An average of 12% of each EDP investment goes towards women’s economic empowerment (WEE) activities to ensure vulnerable women aren’t left behind as the enterprise grows. This includes gender-awareness training, business training for women, capacity building, literacy training, and in some cases providing tools or devices to help women save time on unpaid care work.

EDP’s portfolio of projects has shown an increased number of women participants, increased share of women in the enterprise leadership, and improved income for women. For example, Shekina enterprise in Rwanda, which produces and sells dried Kasava leaves, now supports 1,661 smallholder farmers, 90% of whom are women. In particular, EDP has helped women to create collection centres near their fields to reduce time to market, which also create additional employment for women. Overall, the proportion of women in leadership positions has increased from 35% to 50%, and there has been a 24% increase in annual income generated through enterprise.

Organic cashew nut company Crepaimasul Cashew in Honduras now supports 296 smallholders, 57% of whom are women (up from 33%). EDP has contributed to the salary of the first woman manager of the enterprise and provided intensive hands-on technical and mentorship support to help her strengthen her managerial capabilities. The proportion of women in leadership positions has increased from 30% to 50%, and the enterprise has achieved a 29% increase in annual income.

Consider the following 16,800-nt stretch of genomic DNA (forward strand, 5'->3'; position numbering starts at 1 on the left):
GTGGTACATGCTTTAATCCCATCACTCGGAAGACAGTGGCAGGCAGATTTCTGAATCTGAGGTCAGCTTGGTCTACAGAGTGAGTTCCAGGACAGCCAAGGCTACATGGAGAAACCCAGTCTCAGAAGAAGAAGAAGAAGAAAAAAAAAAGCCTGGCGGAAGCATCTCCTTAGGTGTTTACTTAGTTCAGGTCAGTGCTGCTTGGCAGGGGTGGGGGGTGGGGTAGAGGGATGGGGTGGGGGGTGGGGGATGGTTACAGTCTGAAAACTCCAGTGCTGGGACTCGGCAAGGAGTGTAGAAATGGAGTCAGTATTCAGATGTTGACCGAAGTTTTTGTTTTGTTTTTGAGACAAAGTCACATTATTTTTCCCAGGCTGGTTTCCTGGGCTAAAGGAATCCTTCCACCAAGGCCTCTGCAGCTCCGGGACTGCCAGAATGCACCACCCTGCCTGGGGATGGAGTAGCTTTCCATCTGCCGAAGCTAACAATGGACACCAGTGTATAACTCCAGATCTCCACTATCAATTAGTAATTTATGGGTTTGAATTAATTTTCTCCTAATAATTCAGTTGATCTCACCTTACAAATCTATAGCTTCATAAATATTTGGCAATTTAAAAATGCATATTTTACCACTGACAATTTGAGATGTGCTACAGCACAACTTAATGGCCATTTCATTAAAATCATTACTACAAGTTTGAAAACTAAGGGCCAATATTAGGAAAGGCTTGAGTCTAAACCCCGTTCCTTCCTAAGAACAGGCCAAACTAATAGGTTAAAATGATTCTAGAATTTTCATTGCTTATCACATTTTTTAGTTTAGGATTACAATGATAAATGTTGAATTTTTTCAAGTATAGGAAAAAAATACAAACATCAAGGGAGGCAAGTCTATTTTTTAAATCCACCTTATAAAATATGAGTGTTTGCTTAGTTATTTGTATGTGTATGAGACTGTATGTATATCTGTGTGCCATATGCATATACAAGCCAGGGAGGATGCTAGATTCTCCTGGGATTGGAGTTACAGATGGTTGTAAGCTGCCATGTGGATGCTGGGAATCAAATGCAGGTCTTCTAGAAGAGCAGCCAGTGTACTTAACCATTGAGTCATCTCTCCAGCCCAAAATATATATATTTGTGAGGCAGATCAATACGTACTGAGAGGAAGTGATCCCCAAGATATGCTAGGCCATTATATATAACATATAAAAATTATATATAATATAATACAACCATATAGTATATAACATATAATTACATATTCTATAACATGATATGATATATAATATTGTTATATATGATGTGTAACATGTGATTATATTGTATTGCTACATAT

SIWEE: Unlocking women's potential in agriculture

Despite women playing a major part in farming - representing 40% of farm workers in developing communities - they own just 12.8% of agricultural land, and lack access to the finance, markets, knowledge, tools and equipment needed to succeed as farmers in their own right.

In Ghana, Oxfam is working through the value chains of companies to tackle barriers that prevent women from improving their livelihoods. Focusing initially on cocoa, sorghum and shea value chains, Oxfam has facilitated ‘social labs’ comprising private companies, civil society and government partners. Participants are contributing their own ideas and perspectives on the barriers to women’s economic empowerment in their supply chains, and making proposals to create pilot projects, with a view to scaling up for impact.

1. The power of parity: How advancing women’s equality can add $12 trillion to global growth, McKinsey Global Institute (MGI), 2015
The Role of Women in Agriculture, FAO, 2011

To find out more about our work, contact us here:

Email: privatesector@oxfam.org.uk